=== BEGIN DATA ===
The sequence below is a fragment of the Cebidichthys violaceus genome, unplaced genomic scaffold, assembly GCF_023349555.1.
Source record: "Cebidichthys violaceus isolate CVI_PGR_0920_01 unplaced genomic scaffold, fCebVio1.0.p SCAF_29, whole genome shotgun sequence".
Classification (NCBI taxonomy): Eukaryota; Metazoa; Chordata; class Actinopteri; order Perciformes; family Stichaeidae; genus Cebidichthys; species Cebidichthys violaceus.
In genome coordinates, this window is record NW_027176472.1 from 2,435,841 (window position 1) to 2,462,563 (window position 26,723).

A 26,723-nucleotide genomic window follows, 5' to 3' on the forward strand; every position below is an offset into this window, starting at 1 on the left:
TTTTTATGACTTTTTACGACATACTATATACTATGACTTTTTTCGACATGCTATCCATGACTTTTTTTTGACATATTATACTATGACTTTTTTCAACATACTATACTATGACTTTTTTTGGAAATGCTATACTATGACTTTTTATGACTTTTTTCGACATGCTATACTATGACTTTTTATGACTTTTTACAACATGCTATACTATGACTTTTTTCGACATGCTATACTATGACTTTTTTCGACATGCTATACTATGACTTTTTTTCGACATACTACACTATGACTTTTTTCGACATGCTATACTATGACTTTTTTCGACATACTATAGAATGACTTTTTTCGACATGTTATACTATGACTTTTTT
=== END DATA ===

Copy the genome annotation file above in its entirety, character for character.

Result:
The sequence below is a fragment of the Cebidichthys violaceus genome, unplaced genomic scaffold, assembly GCF_023349555.1.
Source record: "Cebidichthys violaceus isolate CVI_PGR_0920_01 unplaced genomic scaffold, fCebVio1.0.p SCAF_29, whole genome shotgun sequence".
Classification (NCBI taxonomy): Eukaryota; Metazoa; Chordata; class Actinopteri; order Perciformes; family Stichaeidae; genus Cebidichthys; species Cebidichthys violaceus.
In genome coordinates, this window is record NW_027176472.1 from 2,435,841 (window position 1) to 2,462,563 (window position 26,723).

A 26,723-nucleotide genomic window follows, 5' to 3' on the forward strand; every position below is an offset into this window, starting at 1 on the left:
TTTTTATGACTTTTTACGACATACTATATACTATGACTTTTTTCGACATGCTATCCATGACTTTTTTTTGACATATTATACTATGACTTTTTTCAACATACTATACTATGACTTTTTTTGGAAATGCTATACTATGACTTTTTATGACTTTTTTCGACATGCTATACTATGACTTTTTATGACTTTTTACAACATGCTATACTATGACTTTTTTCGACATGCTATACTATGACTTTTTTCGACATGCTATACTATGACTTTTTTTCGACATACTACACTATGACTTTTTTCGACATGCTATACTATGACTTTTTTCGACATACTATAGAATGACTTTTTTCGACATGTTATACTATGACTTTTTT